BOSTON/NEW YORK The Sony data breach that compromised the personal data of more than 100 million customers of the Japanese electronics conglomerate may claim yet another victim -- the cloud computing industry.
Some businesses are rethinking plans to move to cloud-based computer systems located at remote data centers that can be accessed over the web.
Shares of companies that specialize in cloud computing have been some of top-performing stocks over the past year. But the attack on Sony, as well as a massive outage at Amazon.com Inc's cloud computing center, have caused some businesses to put the brakes on plans to move their operations into the cloud.
"Nobody is secure. Sony is just the tip of this thing," said Eric Johnson, a professor at Dartmouth University who advises large corporations on computer technology strategies.
Since news of the Sony breach broke on April 26, shares of companies involved in cloud computing have underperformed the broader market.
Salesforce.com Inc, a maker of web-delivered software, has dropped 3 percent. VMware Inc, which sells software for building clouds, has declined 2 percent. The Standard & Poor's 500 Index has climbed 3.3 percent.
Experts in digital security say that investors, businesses and consumers have put too much faith in the cloud.
"You don't want to have this trust in the magic of the cloud. It's not that simple," said Mike Logan, president of Axis Technology, a data security company. "It's like Facebook. If you put all this sensitive information there, guess what? People are going to see it."
Cloud computing companies have done a good job convincing customers that their data is safe, even though that may not be the case, said Gartner cloud security analyst Jay Heiser.
"If you're doing anything that is critical to your business, you need contingency plans," Heiser said. "The marketing messages of some cloud computing companies have urged people to gloss over this need for contingency plans."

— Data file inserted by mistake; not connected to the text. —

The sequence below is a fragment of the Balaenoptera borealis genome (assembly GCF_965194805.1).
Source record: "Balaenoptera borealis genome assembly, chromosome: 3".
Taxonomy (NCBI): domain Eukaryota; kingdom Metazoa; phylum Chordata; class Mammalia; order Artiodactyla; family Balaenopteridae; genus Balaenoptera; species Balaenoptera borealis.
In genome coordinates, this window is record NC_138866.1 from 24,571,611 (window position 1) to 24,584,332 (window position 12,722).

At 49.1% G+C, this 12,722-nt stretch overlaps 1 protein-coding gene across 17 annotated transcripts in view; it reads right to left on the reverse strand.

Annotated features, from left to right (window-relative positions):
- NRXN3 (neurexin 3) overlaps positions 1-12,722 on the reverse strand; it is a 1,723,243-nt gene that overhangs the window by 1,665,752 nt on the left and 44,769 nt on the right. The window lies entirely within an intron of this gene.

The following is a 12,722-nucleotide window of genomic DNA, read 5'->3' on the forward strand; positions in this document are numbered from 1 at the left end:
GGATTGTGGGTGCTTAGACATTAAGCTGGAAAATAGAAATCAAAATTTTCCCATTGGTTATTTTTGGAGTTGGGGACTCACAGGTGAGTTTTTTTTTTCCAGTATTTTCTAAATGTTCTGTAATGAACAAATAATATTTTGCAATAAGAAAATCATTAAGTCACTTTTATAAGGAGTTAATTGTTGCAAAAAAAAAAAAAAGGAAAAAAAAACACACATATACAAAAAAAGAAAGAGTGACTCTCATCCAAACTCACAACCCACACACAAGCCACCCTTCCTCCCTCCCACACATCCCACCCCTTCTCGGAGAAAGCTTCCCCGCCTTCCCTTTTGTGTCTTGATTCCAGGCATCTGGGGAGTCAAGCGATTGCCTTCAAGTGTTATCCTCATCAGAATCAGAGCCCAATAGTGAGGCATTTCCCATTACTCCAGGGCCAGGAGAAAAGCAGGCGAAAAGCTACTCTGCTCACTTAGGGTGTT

Consumers trust the cloud to handle services ranging from email to credit reports and filing taxes, usually without first investigating the security of those systems.
"Even services that you think may be secure, such as filing your taxes online, could be compromised," said Murray Jennex, information systems professor at San Diego State University.
Consumers expect a company as large as Sony to protect its data adequately, said Jeff Fox, electronics editor for Consumer Reports Magazine.
"You would have thought a big time reputable company like Sony would be running up-to-date, patched software with an appropriate firewall," he said. "If Sony didn't do this, which other big, reputable companies aren't doing this?"
Because cloud services are so new, there are few standards or best practices for how to store and protect data.
"There's nothing from the government or regulatory industry that says anything about how to run a shop," said Dan Zeiler, director of security and compliance for American Internet Services.
For now, companies generally have little protection against outages and security breaches, said Cynthia Larose, privacy attorney at Mintz Levin.
She expects that to change in the wake of the Sony breach and the Amazon.com's outage, which destroyed the data of a handful of its customers.
Larose added that companies in industries such as healthcare and financial services as well as businesses that own a lot of intellectual property are seeking special insurance plans that protect against cyber thefts.
"There's a pretty broad sweep of companies going out and trying to get these cloud services covered," she said.
Some cloud providers are already seeing their clients trying to negotiate new contracts that put financial penalties on cloud providers for service disruptions or security problems, said Ford Winslow, chief information officer of Abnology, a company that provides cloud services.
He said the first round of contracts for early adopters are coming to an end after three-year deals and companies are seeking better performance and terms for disasters.
(Editing by Steve Orlofsky)